• Groan. LADOT’s Bruce Gillman is lying when he states “Cypress Ave. and Ave. 28 are both in the five year implementation plan as Bicycle Friendly Streets” – that is “Bike Friendly Street” vs. bike lane. Gillman should apologize to Jackson Huang, a middle school student who got the right lane designation in his letter. 

    In the 5-year implementation strategy document http://clkrep.lacity.org/onlinedocs/2010/10-2385-S1_RPT_DOT_01-12-11.pdf
    page 7 of 9 it states Ave 28 from Pepper to Figueroa, and Cypress from Gay to Figueroa – both as “Future Bicycle Lane”I thought that maybe there was error somewhere else, so I checked the facility listing the bike plan Appendix D ( see http://planning.lacity.org/cwd/gnlpln/transelt/NewBikePlan/Txt/LA%20CITY%20BICYCLE%20PLAN.pdf ) on page 10 of 91 it states Cypress Ave from Pepper to Gay to Arroyo as “Lane:Future”on page 37 of 91 it states “Avenue 28” – Pepper to Figueroa as “Lane: Future” 

    It’s sad, because these are the sort of wide streets with plenty of room for easy bike lane projects… but instead the DOT spreads disinformation about what has already been approved.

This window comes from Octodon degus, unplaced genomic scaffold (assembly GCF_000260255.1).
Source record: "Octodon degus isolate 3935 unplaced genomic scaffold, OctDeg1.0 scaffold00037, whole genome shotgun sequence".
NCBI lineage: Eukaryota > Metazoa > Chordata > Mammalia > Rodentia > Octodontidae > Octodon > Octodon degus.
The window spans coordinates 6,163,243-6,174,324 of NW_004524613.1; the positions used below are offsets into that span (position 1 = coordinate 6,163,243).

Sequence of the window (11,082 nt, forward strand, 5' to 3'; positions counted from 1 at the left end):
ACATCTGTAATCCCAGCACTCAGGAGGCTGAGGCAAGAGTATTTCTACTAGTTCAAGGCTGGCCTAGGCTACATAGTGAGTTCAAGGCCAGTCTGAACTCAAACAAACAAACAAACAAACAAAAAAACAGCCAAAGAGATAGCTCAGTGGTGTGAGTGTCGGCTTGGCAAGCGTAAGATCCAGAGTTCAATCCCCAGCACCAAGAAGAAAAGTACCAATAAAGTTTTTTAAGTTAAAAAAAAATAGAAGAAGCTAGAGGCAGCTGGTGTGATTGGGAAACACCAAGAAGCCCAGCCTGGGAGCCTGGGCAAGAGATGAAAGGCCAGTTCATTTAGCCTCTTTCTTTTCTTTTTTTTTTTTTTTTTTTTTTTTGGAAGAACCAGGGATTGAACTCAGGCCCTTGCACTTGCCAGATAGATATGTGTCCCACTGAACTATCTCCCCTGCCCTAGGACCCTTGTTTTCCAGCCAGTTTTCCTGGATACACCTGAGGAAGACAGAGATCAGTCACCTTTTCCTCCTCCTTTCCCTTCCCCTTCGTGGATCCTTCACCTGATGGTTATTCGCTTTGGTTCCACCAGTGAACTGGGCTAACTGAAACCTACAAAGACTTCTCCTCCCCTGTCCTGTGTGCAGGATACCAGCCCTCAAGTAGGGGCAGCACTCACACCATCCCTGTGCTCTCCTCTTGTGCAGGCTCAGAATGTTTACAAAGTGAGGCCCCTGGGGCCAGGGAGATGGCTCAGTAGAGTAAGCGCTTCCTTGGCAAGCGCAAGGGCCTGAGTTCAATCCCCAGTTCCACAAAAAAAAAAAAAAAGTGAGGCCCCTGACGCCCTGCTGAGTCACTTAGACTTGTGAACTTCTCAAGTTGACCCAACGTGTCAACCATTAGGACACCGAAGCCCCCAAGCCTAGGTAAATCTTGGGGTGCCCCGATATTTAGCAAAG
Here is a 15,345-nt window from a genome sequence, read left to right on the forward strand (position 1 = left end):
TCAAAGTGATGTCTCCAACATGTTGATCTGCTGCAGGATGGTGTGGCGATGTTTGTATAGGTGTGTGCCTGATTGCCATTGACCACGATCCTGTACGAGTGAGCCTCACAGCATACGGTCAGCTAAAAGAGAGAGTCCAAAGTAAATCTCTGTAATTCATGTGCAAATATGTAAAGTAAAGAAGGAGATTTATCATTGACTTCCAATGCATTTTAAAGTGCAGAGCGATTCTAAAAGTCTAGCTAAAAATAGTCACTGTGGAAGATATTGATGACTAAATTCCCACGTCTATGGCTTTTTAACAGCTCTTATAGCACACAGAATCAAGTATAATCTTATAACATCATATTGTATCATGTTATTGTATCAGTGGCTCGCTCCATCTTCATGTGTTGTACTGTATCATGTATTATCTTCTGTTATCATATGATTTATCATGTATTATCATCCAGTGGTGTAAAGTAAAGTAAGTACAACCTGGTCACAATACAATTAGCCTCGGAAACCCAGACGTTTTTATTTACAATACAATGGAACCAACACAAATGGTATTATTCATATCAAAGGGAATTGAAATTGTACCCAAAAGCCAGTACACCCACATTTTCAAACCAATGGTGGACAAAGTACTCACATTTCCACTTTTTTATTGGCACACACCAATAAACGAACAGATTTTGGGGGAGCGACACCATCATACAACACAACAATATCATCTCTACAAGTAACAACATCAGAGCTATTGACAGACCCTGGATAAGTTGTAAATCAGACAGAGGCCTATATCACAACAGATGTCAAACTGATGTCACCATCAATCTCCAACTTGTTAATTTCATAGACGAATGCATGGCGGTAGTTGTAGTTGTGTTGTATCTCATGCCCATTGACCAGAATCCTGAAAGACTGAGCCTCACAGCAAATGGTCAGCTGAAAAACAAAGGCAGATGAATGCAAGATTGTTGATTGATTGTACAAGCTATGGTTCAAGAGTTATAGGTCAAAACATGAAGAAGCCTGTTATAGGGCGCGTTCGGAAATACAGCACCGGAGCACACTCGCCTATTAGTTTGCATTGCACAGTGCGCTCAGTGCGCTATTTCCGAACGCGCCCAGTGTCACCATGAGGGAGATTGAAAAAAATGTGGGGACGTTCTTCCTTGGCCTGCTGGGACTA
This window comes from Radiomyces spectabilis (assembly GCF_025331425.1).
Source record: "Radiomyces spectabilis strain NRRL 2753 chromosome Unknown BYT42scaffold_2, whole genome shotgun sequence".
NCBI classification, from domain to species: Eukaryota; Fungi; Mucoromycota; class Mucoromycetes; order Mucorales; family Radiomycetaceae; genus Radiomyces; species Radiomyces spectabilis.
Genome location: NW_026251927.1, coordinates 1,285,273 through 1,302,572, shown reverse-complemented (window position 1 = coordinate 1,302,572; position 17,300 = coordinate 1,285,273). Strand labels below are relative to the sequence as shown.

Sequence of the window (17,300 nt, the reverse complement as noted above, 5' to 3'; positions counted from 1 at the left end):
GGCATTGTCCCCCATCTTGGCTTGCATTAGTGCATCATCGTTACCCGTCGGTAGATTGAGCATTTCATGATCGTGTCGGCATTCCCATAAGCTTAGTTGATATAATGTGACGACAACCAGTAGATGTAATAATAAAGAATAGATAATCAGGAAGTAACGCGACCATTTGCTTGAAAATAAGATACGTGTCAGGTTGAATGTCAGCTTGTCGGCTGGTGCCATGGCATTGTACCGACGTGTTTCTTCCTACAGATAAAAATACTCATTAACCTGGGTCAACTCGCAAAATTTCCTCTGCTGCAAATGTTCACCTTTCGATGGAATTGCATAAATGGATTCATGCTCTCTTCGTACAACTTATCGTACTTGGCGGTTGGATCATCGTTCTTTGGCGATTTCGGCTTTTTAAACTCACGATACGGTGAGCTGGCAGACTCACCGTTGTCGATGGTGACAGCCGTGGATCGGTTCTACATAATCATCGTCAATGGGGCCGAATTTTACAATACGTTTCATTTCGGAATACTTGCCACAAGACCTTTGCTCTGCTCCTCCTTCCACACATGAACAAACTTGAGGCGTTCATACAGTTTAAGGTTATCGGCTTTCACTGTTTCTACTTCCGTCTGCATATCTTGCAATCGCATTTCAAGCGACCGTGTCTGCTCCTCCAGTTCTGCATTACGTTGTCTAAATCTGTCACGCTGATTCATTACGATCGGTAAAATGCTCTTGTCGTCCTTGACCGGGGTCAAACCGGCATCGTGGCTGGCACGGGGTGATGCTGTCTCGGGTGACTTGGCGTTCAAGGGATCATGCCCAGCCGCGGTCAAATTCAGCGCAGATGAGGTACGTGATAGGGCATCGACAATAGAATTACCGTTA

• There’s definitely no EIR needed – these are big wide one-way streets where bike lanes can be added with no loss of car lanes.

  • Anonymous

    It may also help to enforce speed limits and tailgating laws, and conduct some crosswalk stings. A street without bike lanes is perfectly safe if bicyclists and motorists both obey the law.

  • angelica

    okay, so the “lie” is that Bruce Gillman is not overtly, directly stating that bike lanes are ALREADY in fact part of the plan. instead Gillman is using squishy terms like “bike friendly” and saying that if bike lanes are the best for the street, then they will be created.

    just trying to get it straight. 

  • Anonymous

    @62abc0e1e8b21a1d0d5886d1133a1a7b:disqus  – “Bicycle Friendly Street” is actually a technical term in this case for a certain set of road improvements that do not include a actual bike lane. 

    I have no idea if Bruce Gilman is lying or just mis-informed. But these road sections are slated to get lanes and Mr. Gilman is stating that they’re supposed to get less than this but that LADOT “might” decide to do lanes if they decide it is warranted. This is incorrect. Joe is probably making the assumption that this is a lie because LADOT has a bad history of well documented lies about this sort of thing and a tendency to make up their own implementation plans when they have a very specific plan that was approved by the city that they are supposed to be following.